When I got home from work April 2, I squeezed my husband extra tightly.

I’ve never been happier to see him walk through our front doors before.

As soon as I caught wind that Fort Hood was on lockdown status due to a possible active shooter, my stomach dropped.

The journalist inside of me wanted answers, but the wife inside me wanted them faster — not just because I wanted to break the story first, but because my husband is a soldier who works on Fort Hood, and because of the friends I have who live and work on post who could have easily been in harm’s way.

Fortunately my husband, and my friends’ husbands and their family members were able to return home that night. Unlike those who had their lives stolen from them, while many others were rushed to nearby hospitals for treatment.

The military community is vast and its network is extensive. I was fielding calls left and right from friends stationed in places far and wide checking to see if we were OK and to get some answers because news media from around the world were all reporting something different.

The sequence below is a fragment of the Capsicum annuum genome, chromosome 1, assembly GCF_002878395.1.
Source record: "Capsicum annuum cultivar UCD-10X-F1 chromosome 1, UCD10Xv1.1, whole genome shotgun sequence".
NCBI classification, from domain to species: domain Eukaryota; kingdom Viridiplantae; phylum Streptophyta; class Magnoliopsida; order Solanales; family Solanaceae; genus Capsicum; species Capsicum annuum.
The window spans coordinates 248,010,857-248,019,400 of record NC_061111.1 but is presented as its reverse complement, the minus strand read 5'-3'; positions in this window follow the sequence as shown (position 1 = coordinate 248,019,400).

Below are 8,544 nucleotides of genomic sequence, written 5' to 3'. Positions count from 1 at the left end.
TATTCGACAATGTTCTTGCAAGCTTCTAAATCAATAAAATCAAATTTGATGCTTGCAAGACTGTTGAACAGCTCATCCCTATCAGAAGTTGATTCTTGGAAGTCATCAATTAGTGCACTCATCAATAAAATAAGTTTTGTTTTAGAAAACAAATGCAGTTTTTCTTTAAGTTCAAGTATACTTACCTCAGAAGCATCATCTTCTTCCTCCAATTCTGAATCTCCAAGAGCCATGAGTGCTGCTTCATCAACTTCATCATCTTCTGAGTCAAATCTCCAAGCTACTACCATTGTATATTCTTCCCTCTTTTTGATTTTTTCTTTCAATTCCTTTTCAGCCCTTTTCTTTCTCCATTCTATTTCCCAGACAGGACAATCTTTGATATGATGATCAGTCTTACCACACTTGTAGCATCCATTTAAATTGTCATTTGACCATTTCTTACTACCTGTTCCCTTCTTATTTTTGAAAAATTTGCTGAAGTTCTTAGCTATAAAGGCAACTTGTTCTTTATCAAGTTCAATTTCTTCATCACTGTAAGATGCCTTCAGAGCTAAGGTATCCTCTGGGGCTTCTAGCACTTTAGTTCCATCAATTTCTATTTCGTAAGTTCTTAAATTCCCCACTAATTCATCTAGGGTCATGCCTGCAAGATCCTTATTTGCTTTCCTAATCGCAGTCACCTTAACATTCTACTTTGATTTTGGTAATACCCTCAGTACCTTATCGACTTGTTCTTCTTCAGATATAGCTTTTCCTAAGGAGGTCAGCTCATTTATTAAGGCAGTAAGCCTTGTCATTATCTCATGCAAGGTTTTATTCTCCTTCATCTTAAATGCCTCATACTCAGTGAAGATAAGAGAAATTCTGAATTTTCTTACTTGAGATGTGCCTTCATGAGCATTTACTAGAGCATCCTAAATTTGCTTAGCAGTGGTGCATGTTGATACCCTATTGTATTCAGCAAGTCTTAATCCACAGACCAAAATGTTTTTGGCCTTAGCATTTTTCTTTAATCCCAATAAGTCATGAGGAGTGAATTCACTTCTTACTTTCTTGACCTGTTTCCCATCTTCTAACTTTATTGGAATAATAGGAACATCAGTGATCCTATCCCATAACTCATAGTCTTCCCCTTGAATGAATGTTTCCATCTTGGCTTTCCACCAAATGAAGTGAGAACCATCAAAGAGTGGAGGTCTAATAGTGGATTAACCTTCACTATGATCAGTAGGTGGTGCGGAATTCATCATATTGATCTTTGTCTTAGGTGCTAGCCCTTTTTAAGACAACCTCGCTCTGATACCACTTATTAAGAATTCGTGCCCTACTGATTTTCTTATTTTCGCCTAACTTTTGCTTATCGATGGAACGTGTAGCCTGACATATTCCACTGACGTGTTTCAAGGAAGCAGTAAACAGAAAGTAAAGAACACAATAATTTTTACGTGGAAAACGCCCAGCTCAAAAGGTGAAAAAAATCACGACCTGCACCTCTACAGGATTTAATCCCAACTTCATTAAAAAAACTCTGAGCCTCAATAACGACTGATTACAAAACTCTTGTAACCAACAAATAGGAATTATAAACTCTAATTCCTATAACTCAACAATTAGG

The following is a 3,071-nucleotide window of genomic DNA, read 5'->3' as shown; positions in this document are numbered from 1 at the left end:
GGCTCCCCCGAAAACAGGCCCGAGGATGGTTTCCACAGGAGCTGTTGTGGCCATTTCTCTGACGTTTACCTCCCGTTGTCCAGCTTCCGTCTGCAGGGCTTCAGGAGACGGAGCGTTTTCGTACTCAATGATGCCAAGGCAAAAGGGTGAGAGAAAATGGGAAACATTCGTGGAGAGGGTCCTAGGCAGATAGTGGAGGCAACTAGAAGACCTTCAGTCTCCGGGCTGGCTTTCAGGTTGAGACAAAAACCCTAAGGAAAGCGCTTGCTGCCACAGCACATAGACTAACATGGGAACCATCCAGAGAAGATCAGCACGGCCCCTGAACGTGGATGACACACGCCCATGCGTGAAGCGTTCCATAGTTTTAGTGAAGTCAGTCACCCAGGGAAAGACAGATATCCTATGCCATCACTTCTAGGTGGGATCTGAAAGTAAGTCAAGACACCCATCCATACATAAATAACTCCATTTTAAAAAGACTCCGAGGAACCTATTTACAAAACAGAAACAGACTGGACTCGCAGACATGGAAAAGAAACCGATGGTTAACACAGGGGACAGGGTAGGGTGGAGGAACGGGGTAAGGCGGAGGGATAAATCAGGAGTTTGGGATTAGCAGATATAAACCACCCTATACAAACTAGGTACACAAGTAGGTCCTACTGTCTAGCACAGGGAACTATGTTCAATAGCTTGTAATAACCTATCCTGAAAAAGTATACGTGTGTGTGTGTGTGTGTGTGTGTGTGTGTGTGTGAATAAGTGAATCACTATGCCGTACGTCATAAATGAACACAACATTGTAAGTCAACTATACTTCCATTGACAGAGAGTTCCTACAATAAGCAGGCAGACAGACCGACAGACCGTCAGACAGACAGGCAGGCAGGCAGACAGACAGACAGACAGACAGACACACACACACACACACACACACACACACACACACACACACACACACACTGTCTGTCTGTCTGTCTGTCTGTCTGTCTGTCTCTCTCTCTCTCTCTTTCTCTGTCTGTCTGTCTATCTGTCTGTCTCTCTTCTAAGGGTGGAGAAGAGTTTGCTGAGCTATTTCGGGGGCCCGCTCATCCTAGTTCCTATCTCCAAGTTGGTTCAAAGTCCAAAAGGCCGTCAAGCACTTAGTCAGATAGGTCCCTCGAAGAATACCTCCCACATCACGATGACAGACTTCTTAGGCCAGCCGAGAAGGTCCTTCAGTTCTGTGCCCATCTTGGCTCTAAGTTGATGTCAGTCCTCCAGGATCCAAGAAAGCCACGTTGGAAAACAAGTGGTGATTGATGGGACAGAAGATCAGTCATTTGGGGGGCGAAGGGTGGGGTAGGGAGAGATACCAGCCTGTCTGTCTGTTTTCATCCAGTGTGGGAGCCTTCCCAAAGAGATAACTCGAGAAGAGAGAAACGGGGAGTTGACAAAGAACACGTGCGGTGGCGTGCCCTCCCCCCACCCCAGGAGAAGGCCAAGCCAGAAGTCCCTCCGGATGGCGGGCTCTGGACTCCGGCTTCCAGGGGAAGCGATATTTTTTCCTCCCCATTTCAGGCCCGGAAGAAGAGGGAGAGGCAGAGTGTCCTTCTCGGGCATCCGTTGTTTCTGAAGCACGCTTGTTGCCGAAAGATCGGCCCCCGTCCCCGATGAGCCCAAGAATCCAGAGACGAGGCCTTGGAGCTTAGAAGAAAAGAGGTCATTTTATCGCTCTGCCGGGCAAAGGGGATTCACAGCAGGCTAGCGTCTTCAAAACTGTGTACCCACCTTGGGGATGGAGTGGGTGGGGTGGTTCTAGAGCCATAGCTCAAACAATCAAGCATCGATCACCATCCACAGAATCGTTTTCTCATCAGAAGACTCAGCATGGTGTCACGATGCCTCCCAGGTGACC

Safe, but undoubtedly shaken, I counted my lucky stars that no one I knew was involved.

But as a spouse, my heart bled for those who wouldn’t get to hug their loved one ever again and for those who didn’t know the condition of their soldiers because they had been whisked away to a trauma center.

Fort Hood suffered yet another devastating blow last week when one of its own opened fire, killing three and wounding 16 of his fellow soldiers before taking his own life.

Almost five years ago, another soldier went on a similar shooting rampage at Fort Hood, killing 13 people.

Just when the community was beginning to heal, their wounds were ripped open.

As a military spouse, our partners, our teammates in life, put themselves in harm’s way in foreign countries I can’t even pronounce and to hear that they aren’t even safe stateside is unsettling.

Even more unsettling is time and time again it’s a soldier who takes the lives of his comrades.

In the wake of even more tragedy, the primary target should not be more dialogue about gun control — not if we want to seriously address the issue of violence and its link to mental illnesses like PTSD.

However, not every act of violence that includes the discharge of a firearm is related to the questionable mental capability of the perpetrator.

Let’s be honest, though. The possibility that an individual resorting to deadly and inexcusable behaviors might have mental issues is a common thread in many of these horrors, but we shouldn’t hang our hats on that.

Not everyone with PTSD is violent. Not everyone who is violent has PTSD.

Contact Vanessa Lynch at vlynch@kdhnews.com or 254-501-7567.

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